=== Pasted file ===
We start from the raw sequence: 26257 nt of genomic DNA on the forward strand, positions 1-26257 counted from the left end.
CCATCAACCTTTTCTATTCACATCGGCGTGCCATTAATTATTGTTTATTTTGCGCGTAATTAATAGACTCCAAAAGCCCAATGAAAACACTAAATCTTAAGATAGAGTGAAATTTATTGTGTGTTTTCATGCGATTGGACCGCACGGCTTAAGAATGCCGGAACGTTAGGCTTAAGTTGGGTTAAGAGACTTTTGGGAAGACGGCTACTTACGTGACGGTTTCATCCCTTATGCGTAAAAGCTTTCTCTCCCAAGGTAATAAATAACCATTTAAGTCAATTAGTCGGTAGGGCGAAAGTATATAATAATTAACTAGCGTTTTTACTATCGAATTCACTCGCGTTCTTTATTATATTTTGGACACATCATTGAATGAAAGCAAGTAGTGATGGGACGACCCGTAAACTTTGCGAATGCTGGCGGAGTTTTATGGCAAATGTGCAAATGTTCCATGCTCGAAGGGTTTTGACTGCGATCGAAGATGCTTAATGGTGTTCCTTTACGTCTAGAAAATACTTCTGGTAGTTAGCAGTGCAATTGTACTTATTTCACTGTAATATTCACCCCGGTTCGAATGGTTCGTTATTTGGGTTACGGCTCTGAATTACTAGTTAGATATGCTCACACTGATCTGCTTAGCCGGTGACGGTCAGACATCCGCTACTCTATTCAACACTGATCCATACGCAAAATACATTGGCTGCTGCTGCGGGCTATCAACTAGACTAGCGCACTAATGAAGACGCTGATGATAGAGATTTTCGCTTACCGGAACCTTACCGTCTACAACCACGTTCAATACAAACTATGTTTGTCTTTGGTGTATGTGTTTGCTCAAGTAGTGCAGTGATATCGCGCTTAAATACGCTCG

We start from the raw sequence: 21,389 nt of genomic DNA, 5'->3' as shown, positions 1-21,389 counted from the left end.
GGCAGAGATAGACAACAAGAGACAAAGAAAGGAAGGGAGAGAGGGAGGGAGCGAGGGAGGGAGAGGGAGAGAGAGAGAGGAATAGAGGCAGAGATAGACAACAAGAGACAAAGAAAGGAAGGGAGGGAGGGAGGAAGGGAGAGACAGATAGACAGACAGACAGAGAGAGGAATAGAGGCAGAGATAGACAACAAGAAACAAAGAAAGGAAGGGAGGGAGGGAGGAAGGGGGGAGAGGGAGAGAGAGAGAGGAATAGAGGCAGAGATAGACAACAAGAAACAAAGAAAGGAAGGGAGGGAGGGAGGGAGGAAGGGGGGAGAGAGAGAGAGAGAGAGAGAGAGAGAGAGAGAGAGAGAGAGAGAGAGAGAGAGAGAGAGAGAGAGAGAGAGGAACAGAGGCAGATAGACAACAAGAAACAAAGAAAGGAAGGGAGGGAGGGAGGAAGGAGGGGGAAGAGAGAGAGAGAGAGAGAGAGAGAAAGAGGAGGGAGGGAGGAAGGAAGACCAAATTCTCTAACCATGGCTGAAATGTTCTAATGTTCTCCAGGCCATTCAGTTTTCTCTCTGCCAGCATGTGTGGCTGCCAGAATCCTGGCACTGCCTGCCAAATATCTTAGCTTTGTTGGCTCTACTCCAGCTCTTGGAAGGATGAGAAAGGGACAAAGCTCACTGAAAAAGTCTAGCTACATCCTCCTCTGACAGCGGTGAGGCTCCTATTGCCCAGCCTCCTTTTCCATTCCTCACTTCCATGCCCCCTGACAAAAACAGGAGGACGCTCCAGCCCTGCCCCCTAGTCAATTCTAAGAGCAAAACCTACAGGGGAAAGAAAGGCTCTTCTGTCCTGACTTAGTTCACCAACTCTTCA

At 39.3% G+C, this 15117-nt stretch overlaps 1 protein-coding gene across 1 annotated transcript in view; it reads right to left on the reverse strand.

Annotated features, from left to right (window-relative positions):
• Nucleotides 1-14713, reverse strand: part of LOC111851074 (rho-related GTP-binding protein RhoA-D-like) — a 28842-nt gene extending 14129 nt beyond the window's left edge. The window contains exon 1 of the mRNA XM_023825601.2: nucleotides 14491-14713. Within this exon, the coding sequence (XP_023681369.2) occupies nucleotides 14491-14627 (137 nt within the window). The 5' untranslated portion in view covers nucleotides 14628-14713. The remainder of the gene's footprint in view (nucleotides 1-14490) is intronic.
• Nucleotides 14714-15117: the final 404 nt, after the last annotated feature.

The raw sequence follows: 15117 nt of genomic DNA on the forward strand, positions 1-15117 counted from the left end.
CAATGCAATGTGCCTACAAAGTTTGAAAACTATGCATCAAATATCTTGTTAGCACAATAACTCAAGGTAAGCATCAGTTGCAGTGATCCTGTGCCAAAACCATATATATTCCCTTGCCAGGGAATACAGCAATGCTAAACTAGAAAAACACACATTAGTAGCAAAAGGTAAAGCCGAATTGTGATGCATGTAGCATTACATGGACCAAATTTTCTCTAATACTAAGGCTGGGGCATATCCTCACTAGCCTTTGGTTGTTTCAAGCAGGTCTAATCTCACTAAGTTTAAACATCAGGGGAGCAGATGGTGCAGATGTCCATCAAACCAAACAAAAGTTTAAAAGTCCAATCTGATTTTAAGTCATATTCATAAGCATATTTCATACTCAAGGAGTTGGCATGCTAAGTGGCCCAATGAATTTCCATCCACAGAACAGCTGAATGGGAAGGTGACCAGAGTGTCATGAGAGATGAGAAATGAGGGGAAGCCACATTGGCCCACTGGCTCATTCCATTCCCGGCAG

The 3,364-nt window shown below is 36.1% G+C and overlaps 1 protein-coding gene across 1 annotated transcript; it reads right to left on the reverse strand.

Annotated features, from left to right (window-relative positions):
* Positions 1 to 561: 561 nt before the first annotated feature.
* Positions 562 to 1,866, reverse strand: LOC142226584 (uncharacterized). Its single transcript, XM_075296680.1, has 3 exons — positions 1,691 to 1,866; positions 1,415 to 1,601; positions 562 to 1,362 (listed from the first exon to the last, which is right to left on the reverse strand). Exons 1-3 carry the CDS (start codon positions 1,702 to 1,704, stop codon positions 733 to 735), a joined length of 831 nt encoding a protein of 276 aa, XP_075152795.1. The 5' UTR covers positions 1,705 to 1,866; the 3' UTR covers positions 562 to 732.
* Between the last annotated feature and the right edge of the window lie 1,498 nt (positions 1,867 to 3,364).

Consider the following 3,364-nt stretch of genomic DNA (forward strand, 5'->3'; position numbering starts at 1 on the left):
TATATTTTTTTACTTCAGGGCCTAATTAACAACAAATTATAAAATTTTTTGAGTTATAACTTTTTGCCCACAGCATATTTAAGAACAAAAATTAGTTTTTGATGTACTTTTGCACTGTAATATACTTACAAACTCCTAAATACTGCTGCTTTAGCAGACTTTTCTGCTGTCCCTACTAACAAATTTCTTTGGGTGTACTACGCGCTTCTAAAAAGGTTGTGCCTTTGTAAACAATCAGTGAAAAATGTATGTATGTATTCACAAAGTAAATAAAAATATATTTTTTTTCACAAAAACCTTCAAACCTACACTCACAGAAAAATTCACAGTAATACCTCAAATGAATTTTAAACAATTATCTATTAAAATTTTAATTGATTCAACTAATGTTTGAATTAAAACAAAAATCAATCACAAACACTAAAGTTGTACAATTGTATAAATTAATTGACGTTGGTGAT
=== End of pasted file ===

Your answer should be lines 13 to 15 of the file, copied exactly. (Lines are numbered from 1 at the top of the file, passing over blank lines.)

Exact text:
* Positions 1 to 561: 561 nt before the first annotated feature.
* Positions 562 to 1,866, reverse strand: LOC142226584 (uncharacterized). Its single transcript, XM_075296680.1, has 3 exons — positions 1,691 to 1,866; positions 1,415 to 1,601; positions 562 to 1,362 (listed from the first exon to the last, which is right to left on the reverse strand). Exons 1-3 carry the CDS (start codon positions 1,702 to 1,704, stop codon positions 733 to 735), a joined length of 831 nt encoding a protein of 276 aa, XP_075152795.1. The 5' UTR covers positions 1,705 to 1,866; the 3' UTR covers positions 562 to 732.
* Between the last annotated feature and the right edge of the window lie 1,498 nt (positions 1,867 to 3,364).